Matt McDaniel

4 minute read

GOP presumptive nominee Donald Trump confirmed this morning that he will select Indiana Governor and former House of Representatives member Mike Pence as his Vice Presidential pick. Pence, the 57 year old conservative governor of the Hoosier State is serving his first term as governor (succeeding Mitch Daniels in 2013).

Mr. Trump and Governor Pence will appear together Saturday at 11am. Mr. Trump had originally intended to make the announcement today, Friday the 15th, but out of respect for the terrorist attack in Nice, France, the event was postponed.

Initial reports of Pence being selected broke on Thursday, July 14th from RollCall and other online news sources. From anecdotal reporting, it appears that Mr. Trump, who has made a living off of showmanship and reality-show-style reveals, was frustrated at the leak that appeared to originate from Indiana (whether from Trump’s staff there or Pence’s is undetermined). By later in the afternoon on Thursday, Republican sources (who would be on the “call list” for Trump’s staff before the public announcement) all-but confirmed the news. Trump, however, played coy when being interviewed by both Greta Van Sustren of FoxNews as well as Bill O’Reilly Thursday night. As early as Friday morning, Trump’s inner circle was denying reports Trump had made the selection.

Pence, an often-cited potential presidential contender for the Republicans as early as 2008, has both the “insider credentials,” having been a member of the House from 2001 until 2013. Pence was also the Chairman of the House Republican Conference from 2009 until 2011, as well as gubernatorial experience. Trump made no secret early-on that he was looking for a Vice President who could work inside the halls of power, where Trump has found himself so often on the outs with powerful members of his own Party. Pence’s role would clearly be as an intermediary between a Trump White House and Paul Ryan and Mitch McConnell in Congress. However, at 10:50am, Trump made the news official by way of a Tweet.

While in Congress, Pence was one of several GOP members to oppose No Child Left Behind, Cash for Clunkers, Medicare Part D and TARP. Pence was also one of the first GOP Congressmen to actively support the Tea Party in 2009 (before the 2010 surge).

Pence is currently in the middle of running for re-election as Governor or Indiana (and, according to sources has $7M in his campaign account). Pursuant to Indiana law, he will not be able to run both for Vice President as well as Governor. As a consequence of joining the ticket, Pence will be forfeiting his chance at re-election. However, given that running would raise his national prominence even if there is a loss, he may have his eyes set on the crowded and well-credentialed 2020 field.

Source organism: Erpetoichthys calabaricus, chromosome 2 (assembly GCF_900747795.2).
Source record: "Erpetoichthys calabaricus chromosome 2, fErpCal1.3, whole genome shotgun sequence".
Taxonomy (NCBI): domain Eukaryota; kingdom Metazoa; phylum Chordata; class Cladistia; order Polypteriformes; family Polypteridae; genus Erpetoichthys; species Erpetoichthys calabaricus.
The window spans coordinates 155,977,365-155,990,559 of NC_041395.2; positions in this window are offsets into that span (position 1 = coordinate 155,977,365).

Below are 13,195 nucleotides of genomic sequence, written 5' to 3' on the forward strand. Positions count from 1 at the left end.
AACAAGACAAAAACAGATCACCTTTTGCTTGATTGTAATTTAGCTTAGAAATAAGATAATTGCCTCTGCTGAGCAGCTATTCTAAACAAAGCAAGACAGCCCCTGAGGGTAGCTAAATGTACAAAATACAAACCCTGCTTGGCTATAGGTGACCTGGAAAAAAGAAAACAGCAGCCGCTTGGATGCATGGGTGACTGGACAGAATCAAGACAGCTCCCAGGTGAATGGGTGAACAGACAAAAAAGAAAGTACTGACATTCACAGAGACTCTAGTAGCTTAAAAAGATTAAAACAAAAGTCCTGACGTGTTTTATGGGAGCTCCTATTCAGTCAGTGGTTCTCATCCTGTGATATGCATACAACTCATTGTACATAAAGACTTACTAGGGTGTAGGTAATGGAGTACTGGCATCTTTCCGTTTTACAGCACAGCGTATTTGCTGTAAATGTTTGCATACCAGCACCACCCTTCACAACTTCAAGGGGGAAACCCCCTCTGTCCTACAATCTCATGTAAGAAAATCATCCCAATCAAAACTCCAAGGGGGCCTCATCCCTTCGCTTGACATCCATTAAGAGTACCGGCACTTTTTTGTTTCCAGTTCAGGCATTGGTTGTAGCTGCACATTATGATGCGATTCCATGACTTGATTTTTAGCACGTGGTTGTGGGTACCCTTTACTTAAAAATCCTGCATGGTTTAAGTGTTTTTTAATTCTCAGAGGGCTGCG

Governor Pence does bring some baggage to the race. Last year, he signed a controversial “religious freedom” bill that seemed to imply stores and institutions could deny service to individuals based on their sexual orientation. While the Governor quickly called for a patch in the legislation to prevent that eventuality, it was roundly condemned and likely cost the State of Indiana millions of dollars in lost revenue. The backlash from the signing possibly was the cause of Pence opting not to run for President. Given the number of business interests that rallied against him, it was a bad political call. However, Pence also oversaw the elimination of the estate tax in Indiana as well as the largest tax cut in state history.

Despite the foregoing, and an ill-fated attempt to launch a quasi-state-run media outlet, Pence’s record has been one that may put more conservative voters (as well as Party elites) at ease given the nominee at the top of the ticket. Pence is a far more “traditional candidate” and will go a long way to assuaging the fears of elected Republicans and Party backers.

Of the choices presented to Mr. Trump, he has gone with the candidate most of the GOP would like to see have a vibrant future in the Oval Office.